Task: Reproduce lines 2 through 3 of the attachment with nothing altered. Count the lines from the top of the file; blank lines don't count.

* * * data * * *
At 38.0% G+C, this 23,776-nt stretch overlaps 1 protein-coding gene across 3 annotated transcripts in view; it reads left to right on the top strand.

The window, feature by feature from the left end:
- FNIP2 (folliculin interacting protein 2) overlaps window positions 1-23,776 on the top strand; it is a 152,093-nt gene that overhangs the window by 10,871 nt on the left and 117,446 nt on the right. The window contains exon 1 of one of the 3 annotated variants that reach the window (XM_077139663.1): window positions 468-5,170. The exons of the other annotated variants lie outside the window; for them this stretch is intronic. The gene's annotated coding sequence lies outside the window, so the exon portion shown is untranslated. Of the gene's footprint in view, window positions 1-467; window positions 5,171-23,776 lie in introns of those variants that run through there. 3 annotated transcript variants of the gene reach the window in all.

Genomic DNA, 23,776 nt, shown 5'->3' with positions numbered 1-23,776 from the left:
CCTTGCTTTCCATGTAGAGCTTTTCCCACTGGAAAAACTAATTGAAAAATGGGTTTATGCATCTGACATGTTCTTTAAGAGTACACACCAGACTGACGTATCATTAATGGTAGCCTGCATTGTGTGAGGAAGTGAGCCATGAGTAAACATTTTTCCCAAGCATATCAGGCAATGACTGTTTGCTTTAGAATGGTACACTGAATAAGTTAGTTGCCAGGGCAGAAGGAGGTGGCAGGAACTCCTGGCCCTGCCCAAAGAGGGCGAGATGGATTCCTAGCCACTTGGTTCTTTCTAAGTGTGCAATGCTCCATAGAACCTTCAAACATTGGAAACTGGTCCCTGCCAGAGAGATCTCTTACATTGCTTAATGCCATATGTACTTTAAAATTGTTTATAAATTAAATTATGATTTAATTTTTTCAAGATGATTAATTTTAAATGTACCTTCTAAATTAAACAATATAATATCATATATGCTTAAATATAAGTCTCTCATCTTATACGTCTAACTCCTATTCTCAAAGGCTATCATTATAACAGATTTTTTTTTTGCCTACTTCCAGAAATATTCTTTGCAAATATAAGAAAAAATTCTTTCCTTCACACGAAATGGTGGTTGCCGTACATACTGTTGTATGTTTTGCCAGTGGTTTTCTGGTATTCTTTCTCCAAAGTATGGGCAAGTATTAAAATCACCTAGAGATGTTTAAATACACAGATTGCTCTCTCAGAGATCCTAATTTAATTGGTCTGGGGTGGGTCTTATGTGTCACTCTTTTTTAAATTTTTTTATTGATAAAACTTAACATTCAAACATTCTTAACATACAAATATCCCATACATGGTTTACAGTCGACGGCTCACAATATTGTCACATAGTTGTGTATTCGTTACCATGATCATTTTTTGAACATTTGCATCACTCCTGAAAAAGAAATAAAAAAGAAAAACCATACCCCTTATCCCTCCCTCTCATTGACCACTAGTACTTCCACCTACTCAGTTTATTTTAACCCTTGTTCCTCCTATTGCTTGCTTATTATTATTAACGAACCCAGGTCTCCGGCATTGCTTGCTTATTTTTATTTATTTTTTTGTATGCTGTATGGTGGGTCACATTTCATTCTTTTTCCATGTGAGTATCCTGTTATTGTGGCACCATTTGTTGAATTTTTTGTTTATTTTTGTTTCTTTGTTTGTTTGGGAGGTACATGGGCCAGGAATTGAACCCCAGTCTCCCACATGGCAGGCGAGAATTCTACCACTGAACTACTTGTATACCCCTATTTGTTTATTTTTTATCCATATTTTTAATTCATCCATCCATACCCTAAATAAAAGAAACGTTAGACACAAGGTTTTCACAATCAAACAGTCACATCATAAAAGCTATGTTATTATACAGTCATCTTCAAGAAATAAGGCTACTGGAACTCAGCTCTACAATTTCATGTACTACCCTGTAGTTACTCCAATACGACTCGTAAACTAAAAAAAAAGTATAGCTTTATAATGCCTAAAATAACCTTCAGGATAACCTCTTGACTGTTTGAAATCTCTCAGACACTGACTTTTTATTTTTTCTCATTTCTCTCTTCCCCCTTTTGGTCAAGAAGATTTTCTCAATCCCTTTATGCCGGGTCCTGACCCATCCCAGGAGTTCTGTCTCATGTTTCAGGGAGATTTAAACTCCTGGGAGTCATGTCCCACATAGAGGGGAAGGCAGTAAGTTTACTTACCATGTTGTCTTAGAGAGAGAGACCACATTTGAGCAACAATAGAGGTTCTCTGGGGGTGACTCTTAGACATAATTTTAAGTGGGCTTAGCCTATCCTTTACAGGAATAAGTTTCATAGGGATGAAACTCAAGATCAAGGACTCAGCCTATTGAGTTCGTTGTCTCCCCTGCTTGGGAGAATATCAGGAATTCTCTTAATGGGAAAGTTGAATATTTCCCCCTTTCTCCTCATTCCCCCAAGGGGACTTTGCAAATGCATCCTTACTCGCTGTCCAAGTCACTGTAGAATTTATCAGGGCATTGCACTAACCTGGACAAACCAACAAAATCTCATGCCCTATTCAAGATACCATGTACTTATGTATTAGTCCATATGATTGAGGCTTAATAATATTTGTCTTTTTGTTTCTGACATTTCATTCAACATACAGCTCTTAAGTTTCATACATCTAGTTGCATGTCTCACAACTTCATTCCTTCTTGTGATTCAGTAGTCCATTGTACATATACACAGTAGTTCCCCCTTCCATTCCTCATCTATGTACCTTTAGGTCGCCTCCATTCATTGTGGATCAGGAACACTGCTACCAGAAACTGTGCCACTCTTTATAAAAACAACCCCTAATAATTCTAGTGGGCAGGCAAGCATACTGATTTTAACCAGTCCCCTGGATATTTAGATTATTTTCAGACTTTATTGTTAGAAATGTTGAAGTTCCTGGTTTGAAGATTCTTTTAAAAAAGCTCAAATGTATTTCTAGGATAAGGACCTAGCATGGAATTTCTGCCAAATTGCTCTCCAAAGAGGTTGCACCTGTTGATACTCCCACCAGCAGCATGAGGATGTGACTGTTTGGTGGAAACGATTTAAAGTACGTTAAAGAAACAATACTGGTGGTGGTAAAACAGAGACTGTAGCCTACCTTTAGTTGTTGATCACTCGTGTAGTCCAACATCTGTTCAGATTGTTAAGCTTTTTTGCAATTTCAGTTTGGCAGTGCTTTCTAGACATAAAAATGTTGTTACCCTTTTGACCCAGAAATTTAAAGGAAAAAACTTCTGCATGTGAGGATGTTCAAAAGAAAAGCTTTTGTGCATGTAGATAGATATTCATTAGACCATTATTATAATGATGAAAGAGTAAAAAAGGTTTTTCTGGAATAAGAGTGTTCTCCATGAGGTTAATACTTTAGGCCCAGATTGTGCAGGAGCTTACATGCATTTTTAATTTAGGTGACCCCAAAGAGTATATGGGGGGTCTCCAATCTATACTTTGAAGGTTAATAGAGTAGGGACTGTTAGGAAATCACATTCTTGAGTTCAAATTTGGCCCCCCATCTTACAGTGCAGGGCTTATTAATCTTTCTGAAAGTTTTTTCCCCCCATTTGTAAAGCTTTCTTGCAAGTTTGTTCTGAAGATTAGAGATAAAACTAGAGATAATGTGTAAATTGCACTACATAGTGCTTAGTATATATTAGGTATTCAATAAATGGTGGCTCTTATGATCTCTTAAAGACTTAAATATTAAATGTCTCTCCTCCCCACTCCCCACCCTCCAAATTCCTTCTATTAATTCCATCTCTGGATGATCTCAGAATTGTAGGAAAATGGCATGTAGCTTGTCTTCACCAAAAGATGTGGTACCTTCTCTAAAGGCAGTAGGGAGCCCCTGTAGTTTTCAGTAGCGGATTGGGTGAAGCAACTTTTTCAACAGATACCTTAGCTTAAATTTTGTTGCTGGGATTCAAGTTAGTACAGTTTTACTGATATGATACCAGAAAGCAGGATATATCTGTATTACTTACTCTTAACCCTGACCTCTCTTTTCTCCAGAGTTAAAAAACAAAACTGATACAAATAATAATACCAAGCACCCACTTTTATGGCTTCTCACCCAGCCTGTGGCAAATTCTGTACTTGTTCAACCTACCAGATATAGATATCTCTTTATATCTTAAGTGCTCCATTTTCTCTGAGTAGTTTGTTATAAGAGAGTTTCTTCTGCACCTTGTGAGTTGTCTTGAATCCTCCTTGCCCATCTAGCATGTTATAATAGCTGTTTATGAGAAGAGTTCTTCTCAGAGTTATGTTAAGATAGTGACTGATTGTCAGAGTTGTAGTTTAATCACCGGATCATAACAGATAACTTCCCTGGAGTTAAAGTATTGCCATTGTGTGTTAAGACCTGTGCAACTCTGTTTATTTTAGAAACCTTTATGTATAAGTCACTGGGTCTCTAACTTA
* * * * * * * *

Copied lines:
The window, feature by feature from the left end:
- FNIP2 (folliculin interacting protein 2) overlaps window positions 1-23,776 on the top strand; it is a 152,093-nt gene that overhangs the window by 10,871 nt on the left and 117,446 nt on the right. The window contains exon 1 of one of the 3 annotated variants that reach the window (XM_077139663.1): window positions 468-5,170. The exons of the other annotated variants lie outside the window; for them this stretch is intronic. The gene's annotated coding sequence lies outside the window, so the exon portion shown is untranslated. Of the gene's footprint in view, window positions 1-467; window positions 5,171-23,776 lie in introns of those variants that run through there. 3 annotated transcript variants of the gene reach the window in all.